Sinks and vanities – These need to be made to allow wheelchairs to slide in underneath them. This can be done in a few different ways. Wall hung sinks are a great way to achieve this and also helps save space if that is at issue. Also cultured marble or granite tops work well, picture hotel rooms you have stayed in or restaurant bathrooms, they are ADA compliant.
Faucets – We recommend lever handles as they don’t require a string grip and Hand held shower faucets for the shower or walk in tub areas.
Standard Bathtubs – Our standard tubs in our homes today are dangerous for our loved ones to climb in and out of. We recommend roll in showers or walk in tubs. Transferring from wheelchair to tub is a difficult task.
Walk-In Tubs – “Walk-In tubs” Are a great way to take baths without the huge step in and out like our standard bathtubs. Walk in tubs can come with shower surrounds to serve both purposes. We recommend the power drains and a heat lamp if you are going to go the walk in tub option. .
Prefabricated & Molded Shower units – There’s also prefabricated molded acrylic/fiberglass shower units on the market. Some include built in shower seats.
Roll-in showers – Most Ceramic showers have curbs to keep the water in. In Handicap accessible showers we don’t recommend this. Roll in showers are a bit more work with lowering the floor and making sure the floor is waterproof, but if the room is available it is our most popular option.
Prefabricated, fiberglass/acrylic roll-in shower floors can be considered. They can replace and are available in the same size as your standard 5′ tub
With a recommended pitched at 1/12 wheel chair ramps can come in many styles and materials. Wood ramps are the most cost effective but they do require maintenance. Aluminum ramps are also available. We recommend at least a 36’’ wide ramp but have found 42’’ works better for most people.
To accommodate a wheelchair, (a standard wheelchair is 24-27″ wide), a doorway should be a minimum of 32″ wide. We recommend going 36’’ wide if at all possible. With doors you have to consider the swing of the door so that it doesn’t interfere with the path of the wheelchair route. We do have the ability of doing automatic door openers, these tend to be a bit expensive.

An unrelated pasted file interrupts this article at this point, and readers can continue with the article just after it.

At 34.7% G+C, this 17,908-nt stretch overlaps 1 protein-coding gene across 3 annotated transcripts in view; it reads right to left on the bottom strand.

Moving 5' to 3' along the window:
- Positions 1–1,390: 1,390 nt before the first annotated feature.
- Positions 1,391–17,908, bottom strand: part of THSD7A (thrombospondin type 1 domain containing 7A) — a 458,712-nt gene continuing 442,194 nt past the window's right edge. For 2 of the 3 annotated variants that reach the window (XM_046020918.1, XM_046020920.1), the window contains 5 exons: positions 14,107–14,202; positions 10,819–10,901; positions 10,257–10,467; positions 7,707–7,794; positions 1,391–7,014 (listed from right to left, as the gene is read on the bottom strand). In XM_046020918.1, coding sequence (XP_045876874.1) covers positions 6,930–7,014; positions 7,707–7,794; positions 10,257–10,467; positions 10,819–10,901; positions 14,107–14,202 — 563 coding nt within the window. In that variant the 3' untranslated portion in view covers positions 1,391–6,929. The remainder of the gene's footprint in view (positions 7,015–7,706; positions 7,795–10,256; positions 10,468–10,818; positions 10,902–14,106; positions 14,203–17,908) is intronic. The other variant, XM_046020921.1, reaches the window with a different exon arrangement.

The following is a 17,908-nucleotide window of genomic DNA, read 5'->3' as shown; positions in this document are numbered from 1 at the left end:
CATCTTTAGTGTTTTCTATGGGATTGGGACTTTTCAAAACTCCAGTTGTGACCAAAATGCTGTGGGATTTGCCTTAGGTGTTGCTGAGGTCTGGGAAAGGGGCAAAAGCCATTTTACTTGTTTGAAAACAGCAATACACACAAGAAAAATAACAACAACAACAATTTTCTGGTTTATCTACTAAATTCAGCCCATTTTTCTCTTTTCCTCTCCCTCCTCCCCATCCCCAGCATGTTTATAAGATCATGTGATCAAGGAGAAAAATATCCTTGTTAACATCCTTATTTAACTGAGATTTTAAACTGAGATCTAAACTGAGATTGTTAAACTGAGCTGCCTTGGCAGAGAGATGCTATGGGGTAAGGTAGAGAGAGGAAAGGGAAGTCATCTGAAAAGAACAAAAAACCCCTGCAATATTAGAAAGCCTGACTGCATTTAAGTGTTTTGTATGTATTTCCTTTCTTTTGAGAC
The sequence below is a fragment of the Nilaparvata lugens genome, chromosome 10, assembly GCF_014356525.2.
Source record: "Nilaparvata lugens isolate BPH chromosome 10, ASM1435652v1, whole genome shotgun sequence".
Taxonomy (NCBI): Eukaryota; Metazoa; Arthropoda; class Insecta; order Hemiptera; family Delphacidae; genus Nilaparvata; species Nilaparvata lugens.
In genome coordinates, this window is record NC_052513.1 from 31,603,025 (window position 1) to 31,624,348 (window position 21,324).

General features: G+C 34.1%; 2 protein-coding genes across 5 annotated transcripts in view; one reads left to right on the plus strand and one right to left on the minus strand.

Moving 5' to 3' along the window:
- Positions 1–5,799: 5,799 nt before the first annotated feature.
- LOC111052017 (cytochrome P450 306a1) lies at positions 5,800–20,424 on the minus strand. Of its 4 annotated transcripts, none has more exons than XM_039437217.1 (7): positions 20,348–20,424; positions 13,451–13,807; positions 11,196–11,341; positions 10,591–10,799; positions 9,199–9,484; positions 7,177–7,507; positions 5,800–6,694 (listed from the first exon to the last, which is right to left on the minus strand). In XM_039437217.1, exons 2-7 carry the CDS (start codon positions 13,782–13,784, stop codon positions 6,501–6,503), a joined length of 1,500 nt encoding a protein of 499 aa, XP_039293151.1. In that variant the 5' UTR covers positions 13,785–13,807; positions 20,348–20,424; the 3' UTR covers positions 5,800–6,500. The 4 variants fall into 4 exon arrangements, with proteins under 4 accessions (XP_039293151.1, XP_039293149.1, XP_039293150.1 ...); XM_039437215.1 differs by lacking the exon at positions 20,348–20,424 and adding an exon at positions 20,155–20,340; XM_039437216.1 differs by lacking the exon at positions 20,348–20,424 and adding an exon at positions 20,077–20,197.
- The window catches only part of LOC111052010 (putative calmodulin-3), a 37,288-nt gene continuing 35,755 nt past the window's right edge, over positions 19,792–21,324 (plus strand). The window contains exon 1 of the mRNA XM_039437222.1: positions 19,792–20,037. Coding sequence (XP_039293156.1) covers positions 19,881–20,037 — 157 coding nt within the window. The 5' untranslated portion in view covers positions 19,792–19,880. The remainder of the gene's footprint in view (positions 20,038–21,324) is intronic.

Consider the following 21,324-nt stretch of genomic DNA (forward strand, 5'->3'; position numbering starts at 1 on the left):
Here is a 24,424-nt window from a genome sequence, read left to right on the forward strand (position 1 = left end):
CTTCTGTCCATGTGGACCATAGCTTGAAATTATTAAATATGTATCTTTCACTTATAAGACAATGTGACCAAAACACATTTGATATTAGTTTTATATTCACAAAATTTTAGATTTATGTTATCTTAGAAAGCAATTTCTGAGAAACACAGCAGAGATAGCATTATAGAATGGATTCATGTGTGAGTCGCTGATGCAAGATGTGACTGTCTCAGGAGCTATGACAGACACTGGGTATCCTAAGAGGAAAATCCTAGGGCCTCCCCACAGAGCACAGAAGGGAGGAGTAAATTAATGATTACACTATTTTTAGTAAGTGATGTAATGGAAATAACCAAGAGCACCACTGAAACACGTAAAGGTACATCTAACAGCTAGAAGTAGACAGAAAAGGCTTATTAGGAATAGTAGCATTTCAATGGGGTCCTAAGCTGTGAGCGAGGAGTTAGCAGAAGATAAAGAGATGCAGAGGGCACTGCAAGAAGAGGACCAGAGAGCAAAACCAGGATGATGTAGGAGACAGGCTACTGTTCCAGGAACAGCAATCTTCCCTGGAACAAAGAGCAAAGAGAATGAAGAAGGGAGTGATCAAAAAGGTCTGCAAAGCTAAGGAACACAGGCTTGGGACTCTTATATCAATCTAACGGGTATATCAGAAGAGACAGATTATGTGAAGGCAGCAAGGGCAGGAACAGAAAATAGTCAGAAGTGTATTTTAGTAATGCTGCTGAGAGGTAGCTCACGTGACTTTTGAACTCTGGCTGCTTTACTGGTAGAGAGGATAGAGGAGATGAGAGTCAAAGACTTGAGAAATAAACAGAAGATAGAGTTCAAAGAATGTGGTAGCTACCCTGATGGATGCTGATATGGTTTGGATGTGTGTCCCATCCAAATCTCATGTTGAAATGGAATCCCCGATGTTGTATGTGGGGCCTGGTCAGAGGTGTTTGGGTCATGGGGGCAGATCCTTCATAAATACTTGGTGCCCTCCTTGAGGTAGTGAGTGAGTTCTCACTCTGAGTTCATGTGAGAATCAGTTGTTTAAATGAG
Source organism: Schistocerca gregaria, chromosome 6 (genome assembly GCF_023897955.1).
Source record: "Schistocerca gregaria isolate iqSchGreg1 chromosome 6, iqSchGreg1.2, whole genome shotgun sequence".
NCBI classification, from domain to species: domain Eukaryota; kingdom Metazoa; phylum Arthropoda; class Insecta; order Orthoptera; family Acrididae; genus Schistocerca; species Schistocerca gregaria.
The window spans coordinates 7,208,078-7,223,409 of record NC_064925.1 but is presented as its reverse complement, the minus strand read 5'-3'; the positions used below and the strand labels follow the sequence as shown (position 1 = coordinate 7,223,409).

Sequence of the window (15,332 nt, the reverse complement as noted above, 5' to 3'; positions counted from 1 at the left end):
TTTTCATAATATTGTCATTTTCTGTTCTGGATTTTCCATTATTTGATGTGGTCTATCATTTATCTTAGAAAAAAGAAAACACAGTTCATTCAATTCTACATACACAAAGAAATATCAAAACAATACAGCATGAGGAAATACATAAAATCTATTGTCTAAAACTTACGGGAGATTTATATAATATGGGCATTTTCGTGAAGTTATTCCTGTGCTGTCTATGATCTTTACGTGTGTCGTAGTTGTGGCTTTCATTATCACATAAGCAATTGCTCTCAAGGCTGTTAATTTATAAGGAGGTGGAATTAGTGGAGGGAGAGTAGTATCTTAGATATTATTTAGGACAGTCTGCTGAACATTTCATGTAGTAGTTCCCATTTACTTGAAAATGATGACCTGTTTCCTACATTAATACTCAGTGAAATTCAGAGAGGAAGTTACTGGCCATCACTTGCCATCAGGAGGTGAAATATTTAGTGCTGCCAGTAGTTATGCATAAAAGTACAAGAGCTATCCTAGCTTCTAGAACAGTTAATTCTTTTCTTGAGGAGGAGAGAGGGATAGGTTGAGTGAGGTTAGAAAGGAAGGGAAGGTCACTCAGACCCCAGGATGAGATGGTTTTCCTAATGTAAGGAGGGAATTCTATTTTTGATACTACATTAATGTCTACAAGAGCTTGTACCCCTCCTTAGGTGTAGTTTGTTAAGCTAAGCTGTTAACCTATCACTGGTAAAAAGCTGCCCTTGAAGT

Additional door clearance can be obtained by using offset door hinges, increasing the width by about 2″, and is often enough to provide the necessary minimum width for a wheelchair or walker to pass through the doorway.
Walkways and hallways should be 36’’ wide with 42’’ being ideal.
We can install these anywhere it would help. There some many options and locations they could be helpful. Bathrooms in the shower/tub area and by the toilet are the most used areas for these but many other locations we have installed them.
An accessible kitchen should provide a minimum 5 foot diameter floor space clearance to allow room for a wheelchair to turn around. It can be difficult for people in wheelchairs to reach over a standard 36″ high counter top, and they should be lowered to 30″ providing a minimum knee clearance of 27″ from the floor. Under counter base cabinets can be removed for access to the sink or work area. The sink should be shallow and pipes or sharp objects covered to prevent injury or scalding from the hot water pipe. A single lever faucet should be used. Pull out, roll out or drop leaf shelves can be added for a working space. Sliding shelves or baskets can be installed in lower cabinets. A “Lazy Susan” or pull out shelving racks can be added to the pantry. Electric receptacles, garbage disposal and exhaust fan switches can be moved to the front of the counter or cabinet to allow easy access for the homeowner.
Are available for your loved ones also.
Many different styles and price options, these do take some serious planning.